Random Thoughts: Women’s Ashes 1st ODI

A Close Game?

The scoreboard will tell you this was a close match, won with just 5 balls to spare; but on the pitch Australia’s margin of victory felt a lot more convincing than that – more like 5 overs than 5 balls! This is partly down to the completely unflappable nature of Alex Blackwell – most players would have pressed the panic button watching Tahlia McGrath make 7 off 26 balls at the other end; but Blackwell just kept playing like it was never in doubt… and in the end she was right – it wasn’t!

A Low Scoring Game?

On what all the experts reckoned was a good pitch, England’s 228 – a run rate of 4.6 – felt a little short; and indeed it was well short of the 5.7 an over England averaged at the World Cup. But Australia also fell well short of the 5.4 per over they averaged at WWC17, chasing England’s total at 4.7 an over, so by recent standards it was a fairly low-scoring game. Was this to do with all the rain they’ve had in Brisbane? Perhaps – both teams had their warm-up preparations severely disrupted; but the field of play itself looked okay – remarkably, given the pictures we saw of the rain falling and the super-soppers at work yesterday – so was there something else at work?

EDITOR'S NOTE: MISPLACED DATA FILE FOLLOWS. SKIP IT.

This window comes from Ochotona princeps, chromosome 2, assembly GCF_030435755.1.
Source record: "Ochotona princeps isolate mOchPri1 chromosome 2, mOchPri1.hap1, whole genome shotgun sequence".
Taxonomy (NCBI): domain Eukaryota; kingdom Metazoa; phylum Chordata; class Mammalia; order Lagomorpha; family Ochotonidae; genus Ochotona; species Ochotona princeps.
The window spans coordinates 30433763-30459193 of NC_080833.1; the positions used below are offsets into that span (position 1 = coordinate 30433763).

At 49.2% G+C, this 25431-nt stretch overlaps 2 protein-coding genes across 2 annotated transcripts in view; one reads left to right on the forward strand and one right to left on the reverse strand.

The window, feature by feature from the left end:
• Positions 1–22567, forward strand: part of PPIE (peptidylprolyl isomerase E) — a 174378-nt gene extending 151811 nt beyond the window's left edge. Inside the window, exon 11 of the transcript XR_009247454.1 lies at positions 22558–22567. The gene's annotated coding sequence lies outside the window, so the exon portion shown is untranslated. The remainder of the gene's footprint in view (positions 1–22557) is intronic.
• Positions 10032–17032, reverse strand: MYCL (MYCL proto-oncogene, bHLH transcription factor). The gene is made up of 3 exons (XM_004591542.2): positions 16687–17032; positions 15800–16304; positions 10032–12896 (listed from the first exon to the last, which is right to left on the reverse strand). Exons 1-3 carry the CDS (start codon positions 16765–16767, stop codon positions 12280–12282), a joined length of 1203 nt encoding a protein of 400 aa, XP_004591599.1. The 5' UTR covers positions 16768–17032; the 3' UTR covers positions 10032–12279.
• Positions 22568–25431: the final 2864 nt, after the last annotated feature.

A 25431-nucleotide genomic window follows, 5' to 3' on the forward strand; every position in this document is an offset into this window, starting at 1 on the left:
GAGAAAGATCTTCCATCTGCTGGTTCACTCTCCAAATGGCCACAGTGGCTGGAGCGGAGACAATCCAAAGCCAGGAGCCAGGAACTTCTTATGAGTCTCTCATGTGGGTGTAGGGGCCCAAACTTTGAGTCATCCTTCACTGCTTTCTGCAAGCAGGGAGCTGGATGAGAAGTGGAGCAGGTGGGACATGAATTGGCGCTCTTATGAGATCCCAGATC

Two Balls Better?

This was the first time these teams have played an ODI under the new playing conditions, with two balls – one at either end – and you can tell the players aren’t used to it: more than once the bowler went to return the ball to the captain at the end of the over, only to be reminded by the umpire that he (as it was in both cases here) holds on to it now!